Air Cyber Power and ADS-B Vulnerabilities

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Exploring Potential ADS-B Vulnerabilities in The FAA NEXTGEN Air Transportation System
The Fog of a “Cyber” War

“It is late fall 2025; Al Qaeda sleeper cells target the disruption of airline traffic into multiple East coast airports during the busy travel season from Thanksgiving through Christmas.
ADS-B IN/OUT has been fully implemented by the FAA; all commercial airlines have invested heavily to comply with the mandate. Oil prices are at an all time high and flights are carrying minimal fuel loads to save money and offset the cost of avionics.

The goal: force multiple airplanes to divert; pilots, FAA controllers and passengers to lose faith in the system; and possibly cause enough chaos to the NAS system that a few lives are lost.

The plan: exploit the U.S. dependency on ADS-B IN/OUT and GPS for arrivals into busy airports, especially during low visibility conditions.

The teams: five two man teams have been put into play for the mission. They are provided with all the commercially available technology they will need, along with a few modified laptop computers, antennas and transmitters.

The targets: Regan National, Dulles, La Guardia, JFK and Philadelphia International airports. The terrorists have been tasked to park minivans with computers containing modified software that are coupled to ADS-B OUT transmitters. The software is designed to be remotely activated and controlled over an Internet connection. Each computer is programmed specifically for the targeted airport, and transmits 978MHz and 1090MHz signals out a boosted transmitter.

As a result, airlines on final approach will receive false targets on their displays. The terrorists ghost target injects also propagate to the FAA controller’s screens. The terrorists intended these spoofed targets, programmed at conflicting arrival and departure corridors as well as in runway incursion situations, to cause multiple airports to become temporarily unusable. The resulting domino effect causes aircraft diversions and delays that will lead to chaos.”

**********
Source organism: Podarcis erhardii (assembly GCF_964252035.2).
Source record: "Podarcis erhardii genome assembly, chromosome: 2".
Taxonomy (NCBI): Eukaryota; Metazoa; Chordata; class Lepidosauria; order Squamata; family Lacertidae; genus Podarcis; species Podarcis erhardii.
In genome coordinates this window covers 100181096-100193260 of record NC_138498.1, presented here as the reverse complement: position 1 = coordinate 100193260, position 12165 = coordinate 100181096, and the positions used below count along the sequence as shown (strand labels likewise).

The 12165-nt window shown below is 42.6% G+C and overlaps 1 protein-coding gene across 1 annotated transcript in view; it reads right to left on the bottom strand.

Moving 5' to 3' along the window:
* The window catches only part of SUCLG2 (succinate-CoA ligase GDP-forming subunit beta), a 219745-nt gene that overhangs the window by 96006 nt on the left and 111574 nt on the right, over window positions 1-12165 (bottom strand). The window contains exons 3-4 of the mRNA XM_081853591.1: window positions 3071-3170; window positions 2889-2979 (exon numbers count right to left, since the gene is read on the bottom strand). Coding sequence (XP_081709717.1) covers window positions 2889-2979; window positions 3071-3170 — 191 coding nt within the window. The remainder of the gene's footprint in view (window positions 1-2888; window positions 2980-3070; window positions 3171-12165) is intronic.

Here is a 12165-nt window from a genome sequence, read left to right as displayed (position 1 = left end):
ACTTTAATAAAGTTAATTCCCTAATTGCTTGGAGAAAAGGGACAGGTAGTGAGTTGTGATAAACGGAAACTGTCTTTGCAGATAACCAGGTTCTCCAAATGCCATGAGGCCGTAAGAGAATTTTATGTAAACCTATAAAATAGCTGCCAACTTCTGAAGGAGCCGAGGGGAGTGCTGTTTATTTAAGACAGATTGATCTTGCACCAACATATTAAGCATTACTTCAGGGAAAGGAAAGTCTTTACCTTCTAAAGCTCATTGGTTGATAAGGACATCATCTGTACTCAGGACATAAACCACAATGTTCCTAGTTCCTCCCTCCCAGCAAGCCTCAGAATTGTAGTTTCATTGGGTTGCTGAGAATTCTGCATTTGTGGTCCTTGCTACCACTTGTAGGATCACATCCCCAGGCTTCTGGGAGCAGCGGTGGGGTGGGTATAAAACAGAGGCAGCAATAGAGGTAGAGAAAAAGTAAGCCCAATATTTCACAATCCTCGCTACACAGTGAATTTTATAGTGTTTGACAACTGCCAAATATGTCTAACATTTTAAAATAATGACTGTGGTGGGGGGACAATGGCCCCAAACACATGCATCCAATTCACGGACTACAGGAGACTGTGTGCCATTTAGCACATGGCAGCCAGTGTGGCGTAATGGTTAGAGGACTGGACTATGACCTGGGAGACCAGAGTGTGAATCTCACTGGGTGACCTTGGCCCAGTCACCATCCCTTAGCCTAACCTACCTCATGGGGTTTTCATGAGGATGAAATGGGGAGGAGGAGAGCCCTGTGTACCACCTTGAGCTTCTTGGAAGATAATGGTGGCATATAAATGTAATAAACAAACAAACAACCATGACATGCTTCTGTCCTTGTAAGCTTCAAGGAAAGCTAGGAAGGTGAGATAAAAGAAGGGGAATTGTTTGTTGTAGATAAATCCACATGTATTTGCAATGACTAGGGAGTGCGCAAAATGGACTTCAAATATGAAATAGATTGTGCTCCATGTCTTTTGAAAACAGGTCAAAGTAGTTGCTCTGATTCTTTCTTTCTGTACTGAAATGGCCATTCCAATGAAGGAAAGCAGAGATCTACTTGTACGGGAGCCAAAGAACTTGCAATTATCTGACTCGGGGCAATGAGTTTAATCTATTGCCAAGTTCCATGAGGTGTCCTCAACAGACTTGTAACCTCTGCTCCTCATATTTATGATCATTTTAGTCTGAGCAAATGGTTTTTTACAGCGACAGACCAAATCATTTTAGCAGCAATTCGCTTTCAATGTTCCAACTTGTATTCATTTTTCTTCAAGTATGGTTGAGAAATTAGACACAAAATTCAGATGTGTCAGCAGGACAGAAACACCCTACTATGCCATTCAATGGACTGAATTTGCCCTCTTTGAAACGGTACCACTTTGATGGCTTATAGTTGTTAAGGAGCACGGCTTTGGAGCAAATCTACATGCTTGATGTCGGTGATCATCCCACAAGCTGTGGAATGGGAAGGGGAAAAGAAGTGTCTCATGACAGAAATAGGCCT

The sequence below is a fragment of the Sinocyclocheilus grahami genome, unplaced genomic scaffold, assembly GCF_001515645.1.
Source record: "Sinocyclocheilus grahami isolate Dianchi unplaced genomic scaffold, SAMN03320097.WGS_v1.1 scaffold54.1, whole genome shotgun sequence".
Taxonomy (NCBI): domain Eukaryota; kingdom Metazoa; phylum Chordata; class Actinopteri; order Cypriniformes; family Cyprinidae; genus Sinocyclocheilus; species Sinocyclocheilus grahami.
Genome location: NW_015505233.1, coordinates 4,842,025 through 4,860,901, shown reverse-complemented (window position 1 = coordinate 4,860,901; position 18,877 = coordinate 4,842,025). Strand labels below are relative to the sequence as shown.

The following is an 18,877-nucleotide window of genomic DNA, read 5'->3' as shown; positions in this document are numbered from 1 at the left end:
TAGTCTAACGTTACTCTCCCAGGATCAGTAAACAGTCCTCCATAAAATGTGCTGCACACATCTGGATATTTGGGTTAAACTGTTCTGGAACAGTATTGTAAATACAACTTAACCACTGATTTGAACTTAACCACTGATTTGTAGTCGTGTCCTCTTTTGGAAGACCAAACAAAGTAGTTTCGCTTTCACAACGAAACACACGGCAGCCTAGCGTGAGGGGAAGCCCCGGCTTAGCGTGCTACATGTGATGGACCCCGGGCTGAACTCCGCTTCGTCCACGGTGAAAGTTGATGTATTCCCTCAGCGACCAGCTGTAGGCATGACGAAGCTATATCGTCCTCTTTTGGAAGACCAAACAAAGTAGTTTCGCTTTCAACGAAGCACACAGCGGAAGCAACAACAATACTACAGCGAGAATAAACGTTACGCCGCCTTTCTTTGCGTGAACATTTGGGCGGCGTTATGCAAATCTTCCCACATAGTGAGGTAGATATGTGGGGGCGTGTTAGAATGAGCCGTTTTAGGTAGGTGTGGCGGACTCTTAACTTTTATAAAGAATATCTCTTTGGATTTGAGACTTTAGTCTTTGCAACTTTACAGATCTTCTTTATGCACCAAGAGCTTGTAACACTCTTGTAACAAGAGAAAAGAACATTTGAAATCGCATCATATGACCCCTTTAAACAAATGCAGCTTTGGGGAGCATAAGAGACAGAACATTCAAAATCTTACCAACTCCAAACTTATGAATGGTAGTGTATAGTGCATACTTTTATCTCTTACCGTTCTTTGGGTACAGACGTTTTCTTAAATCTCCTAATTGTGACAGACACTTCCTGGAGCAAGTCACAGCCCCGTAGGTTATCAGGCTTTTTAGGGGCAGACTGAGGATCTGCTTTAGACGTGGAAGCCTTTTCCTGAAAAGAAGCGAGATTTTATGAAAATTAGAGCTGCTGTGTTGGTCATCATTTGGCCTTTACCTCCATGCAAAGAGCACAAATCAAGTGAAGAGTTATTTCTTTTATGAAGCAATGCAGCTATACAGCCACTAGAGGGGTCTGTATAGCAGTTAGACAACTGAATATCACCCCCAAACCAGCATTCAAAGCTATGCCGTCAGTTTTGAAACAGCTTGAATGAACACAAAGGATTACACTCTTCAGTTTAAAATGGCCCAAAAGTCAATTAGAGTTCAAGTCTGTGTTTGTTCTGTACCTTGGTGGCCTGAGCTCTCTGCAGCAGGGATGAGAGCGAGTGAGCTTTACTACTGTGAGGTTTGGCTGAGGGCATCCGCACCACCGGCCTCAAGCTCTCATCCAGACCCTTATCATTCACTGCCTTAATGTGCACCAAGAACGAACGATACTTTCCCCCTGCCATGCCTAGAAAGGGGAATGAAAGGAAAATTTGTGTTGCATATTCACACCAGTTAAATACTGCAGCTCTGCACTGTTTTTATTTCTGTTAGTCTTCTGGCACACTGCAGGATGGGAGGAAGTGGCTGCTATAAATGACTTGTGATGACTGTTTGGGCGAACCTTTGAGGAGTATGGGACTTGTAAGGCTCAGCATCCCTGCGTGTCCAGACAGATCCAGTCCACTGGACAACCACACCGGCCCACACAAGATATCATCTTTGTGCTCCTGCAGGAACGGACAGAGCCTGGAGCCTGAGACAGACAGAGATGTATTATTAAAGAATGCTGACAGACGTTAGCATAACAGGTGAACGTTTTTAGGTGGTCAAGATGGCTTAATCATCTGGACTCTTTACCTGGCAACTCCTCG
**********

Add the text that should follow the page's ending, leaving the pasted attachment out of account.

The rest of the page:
DONALD L. McCALLIE
Major, USAF
Degree of Master of Cyber Warfare
Air Force Institute of Technology
Wright-Patterson Air Force Base, Ohio, USA

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Cyber Analogies: Historical Parallels to Cyber Warfare, Cyber and Computer Security, Cyber Pearl Harbor Surprise Attack, Nuclear Scenarios, Internet and Web Attacks, Vulnerabilities

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This anthology of cyber analogies will resonate with readers whose duties call for them to set strategies to protect the virtual domain and determine the policies that govern it. Our belief it that learning is most effective when concepts under consideration can be aligned with already-existing understanding or knowledge. Cyber issues are inherently tough to explain in layman's terms. The future is always open and undetermined, and the numbers of actors and the complexity of their relations are too great to give definitive guidance about future developments. In this report, historical analogies, carefully developed and properly applied, help indicate a direction for action by reducing complexity and making the future at least cognately manageable.

The Cyber Analogies Project was launched in 2012 to assist U.S. Cyber Command in identifying and developing relevant historical, economic, and other useful metaphors that could be used to enrich the discourse about cyber strategy, doctrine, and policy. The intent of the project is to provide useful insights, both for those with little technical background in or direct connection to cyberwar and cyber security and for those whose job it is to think about the spectrum of cyber-related issues every day. The project was conceived and carried out to help very senior, busy, responsible people understand topics and issues that are fast-moving and dynamic, and have potentially great consequences for society, security, and world affairs.